A Strange Loop…thoughts that cause us harm
Thoughts that cause us harm-make their debut in a Broadway musical.
There is no question about it. Often the toxic thoughts that circulate in our head are the most destructive ones-the ugly things the thoughts say about you; the self-loathing, the no confidence thoughts that keep you bound, the thoughts that say you are completely unlovable or a total idiot.
Those thoughts are self-generated. Sometimes, though, they are messages that have existed for a long time and may have been whispered to you by those in your circle, even those who reared you. In many cases, your folks don’t mean to cause you such issues, but they do cause a ruckus in your head!
The multiple Tony nominated A Strange Loop is about a musical theatre writer who makes his living as an usher, writing a musical about a musical theatre writer who makes his living as an usher…and so on.
The convention goes like this: the main character is joined on stage by 6 characters portraying a chorus of his thoughts that constantly berate him and broadcast those nasty messages. There are many inside Broadway jokes, which completely appeal to passionate theatre goers.
The premise of A Stange Loop is surely clever, and very relatable.
The main character, “Usher”, is a gay black man, whose family and society have done a number on him. It very honestly outlines what being an “other” is like in this world. How you feel people see you (or don’t)?
What it’s like to feel you must conform (even in terms of who you decide to have sex with)? How do you believe in yourself and your art, when even your family is not on your side? And ultimately, how can you break free from these ties to finally, be authentic?
Being an outcast is always an arc that resonates for people of all races, ages, preferences, so there is that. I totally appreciate that part of the story.
What I did not like about this show is the frequent use of a word that is ugly and should not be front and present in a contemporary tale. The sexual aspect is also very front and center, even simulating sex-which is a convention that we have recently seen on stage numerous times.
This is not a musical for teens. This is not a musical for conservatives.
Some of the story line was so contrived, I cringed.
Yet, 11 Tony nominations is no joke. And the list of celebrity producers who have jumped on board to lend financial support is very, very impressive.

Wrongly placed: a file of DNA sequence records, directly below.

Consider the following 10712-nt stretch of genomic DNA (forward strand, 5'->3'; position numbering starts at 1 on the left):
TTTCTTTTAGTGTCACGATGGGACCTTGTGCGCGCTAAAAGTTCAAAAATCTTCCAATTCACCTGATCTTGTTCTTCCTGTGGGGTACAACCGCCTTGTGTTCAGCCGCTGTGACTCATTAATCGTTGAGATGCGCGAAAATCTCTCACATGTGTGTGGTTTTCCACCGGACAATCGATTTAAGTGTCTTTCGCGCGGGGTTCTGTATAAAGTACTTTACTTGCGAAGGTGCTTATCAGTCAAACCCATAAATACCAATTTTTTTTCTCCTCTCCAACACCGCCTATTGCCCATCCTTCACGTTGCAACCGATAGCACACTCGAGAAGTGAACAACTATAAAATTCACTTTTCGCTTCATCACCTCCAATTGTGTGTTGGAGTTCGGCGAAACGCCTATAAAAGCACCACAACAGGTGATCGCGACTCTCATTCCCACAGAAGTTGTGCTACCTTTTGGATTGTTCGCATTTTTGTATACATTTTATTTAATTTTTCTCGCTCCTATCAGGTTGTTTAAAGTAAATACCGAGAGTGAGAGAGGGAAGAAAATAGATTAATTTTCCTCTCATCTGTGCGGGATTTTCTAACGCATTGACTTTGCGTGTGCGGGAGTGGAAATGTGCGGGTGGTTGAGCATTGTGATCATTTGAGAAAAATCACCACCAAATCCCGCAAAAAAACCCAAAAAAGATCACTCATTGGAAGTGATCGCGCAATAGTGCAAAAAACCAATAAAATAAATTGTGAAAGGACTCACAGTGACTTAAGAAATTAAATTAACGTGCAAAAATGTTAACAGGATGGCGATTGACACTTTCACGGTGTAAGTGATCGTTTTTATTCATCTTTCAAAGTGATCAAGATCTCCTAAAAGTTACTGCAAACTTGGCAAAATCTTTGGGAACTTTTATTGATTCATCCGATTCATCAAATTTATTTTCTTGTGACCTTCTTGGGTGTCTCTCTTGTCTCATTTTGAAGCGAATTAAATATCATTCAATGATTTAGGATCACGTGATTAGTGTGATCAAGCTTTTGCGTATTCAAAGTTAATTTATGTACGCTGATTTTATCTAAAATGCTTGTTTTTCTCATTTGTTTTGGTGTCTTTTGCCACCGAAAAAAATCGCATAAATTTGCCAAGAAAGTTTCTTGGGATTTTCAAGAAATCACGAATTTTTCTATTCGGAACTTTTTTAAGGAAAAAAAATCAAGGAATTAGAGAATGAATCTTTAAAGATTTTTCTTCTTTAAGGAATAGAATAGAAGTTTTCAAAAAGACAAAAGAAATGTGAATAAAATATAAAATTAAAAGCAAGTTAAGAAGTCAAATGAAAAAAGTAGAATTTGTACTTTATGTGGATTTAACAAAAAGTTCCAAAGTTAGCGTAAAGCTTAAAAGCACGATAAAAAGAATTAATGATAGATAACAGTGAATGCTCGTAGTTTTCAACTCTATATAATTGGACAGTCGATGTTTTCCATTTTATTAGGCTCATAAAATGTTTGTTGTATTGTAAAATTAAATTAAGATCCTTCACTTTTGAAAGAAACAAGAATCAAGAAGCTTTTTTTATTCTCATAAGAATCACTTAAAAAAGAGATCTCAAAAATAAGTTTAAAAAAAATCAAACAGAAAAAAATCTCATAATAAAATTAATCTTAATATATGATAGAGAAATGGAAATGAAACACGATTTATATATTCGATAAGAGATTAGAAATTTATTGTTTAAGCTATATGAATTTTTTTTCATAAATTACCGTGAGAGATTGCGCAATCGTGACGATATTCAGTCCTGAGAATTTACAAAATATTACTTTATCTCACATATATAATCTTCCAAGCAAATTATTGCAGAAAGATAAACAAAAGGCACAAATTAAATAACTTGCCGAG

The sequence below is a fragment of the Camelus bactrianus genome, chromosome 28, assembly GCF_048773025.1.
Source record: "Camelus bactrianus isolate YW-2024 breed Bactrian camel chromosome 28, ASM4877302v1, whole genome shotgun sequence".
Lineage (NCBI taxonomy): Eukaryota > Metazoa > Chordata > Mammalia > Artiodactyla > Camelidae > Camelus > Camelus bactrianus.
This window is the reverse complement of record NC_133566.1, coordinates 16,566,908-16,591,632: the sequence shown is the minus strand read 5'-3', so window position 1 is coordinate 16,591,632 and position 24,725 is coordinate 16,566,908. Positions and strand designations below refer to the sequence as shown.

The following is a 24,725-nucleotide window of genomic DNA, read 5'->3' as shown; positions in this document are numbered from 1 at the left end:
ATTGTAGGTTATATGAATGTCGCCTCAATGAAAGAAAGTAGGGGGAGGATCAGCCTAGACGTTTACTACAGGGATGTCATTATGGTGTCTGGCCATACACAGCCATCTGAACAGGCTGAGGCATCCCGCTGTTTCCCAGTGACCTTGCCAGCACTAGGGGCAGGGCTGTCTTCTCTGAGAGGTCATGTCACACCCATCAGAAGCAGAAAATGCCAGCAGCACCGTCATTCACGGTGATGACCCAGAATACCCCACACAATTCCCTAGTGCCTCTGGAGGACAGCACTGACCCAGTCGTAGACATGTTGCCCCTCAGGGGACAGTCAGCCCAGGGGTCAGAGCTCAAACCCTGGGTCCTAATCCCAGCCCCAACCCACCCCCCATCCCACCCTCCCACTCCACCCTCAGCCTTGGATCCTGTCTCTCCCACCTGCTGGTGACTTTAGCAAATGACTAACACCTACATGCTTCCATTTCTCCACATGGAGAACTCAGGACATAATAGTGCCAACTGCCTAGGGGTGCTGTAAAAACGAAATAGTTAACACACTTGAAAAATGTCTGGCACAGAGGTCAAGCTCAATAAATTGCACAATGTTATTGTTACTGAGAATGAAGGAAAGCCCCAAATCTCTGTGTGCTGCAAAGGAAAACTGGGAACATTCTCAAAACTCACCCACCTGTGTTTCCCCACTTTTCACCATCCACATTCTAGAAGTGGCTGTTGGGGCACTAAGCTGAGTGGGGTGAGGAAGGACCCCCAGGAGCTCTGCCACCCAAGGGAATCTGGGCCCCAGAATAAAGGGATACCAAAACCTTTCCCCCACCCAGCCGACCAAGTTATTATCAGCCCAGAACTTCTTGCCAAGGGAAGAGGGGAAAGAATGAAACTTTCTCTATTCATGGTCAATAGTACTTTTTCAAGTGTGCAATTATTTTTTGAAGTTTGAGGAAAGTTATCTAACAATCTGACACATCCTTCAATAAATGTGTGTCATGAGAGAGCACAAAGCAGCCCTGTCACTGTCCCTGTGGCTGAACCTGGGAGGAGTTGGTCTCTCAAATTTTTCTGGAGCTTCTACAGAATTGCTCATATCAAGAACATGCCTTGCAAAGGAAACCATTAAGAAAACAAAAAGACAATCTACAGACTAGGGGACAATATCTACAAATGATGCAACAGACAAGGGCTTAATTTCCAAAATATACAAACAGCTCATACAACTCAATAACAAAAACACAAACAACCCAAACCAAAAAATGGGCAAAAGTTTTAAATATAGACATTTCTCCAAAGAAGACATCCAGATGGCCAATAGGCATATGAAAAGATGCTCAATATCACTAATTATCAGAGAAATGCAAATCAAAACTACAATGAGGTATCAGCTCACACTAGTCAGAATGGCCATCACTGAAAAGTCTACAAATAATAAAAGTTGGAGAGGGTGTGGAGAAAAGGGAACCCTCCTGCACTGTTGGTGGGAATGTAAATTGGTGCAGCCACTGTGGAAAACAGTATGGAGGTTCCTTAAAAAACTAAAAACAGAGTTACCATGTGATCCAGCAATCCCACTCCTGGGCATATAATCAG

The entire musical: book, lyrics, and music is written by Michael R. Jackson. He won the Pulitzer Prize in 2020 and the New York Drama Critics circle for this piece.
The star, Jacquel Spivey, is new to the Broadway stage. He is a recent college grad who was given the chance of a lifetime to originate a starring role in a musical.
Directed by Stephen Brackett and choreographed by Raja Feather Kelly, A Stange Loop has been lauded, applauded, and gifted with accolades. Other than the clever nature of the story, I just did not feel attached to this musical. Something seemed off. But given the outpouring of nominations and enthusiasm, maybe it’s just me.
Valerie Smaldone is a 5-time Billboard Magazine Award winner and is well known for her unprecedented success holding the #1 on-air position in the New York radio market on 106.7 Life-FM, an iHeart station. She has hosted, produced, and created several award-winning nationally syndicated programs featuring in-depth interviews with stars like Paul McCartney, Celine Dion, Rod Stewart, Elton John and Mariah Carey among others. Her radio talk show "Bagels and Broadway" highlighted theatre and food personalities. She is an accomplished interviewer and voice artist heard on commercials, narrations, promos and audiobooks, as well as a sought after live announcer.
Most recently, Valerie produced and directed a film, The Thursday Night Club, featuring pop diva Gloria Gaynor in her movie acting debut. She is one of the creators and producers of a docu-series, Divine Renovation, starring Erik Estrada, on streaming networks soon.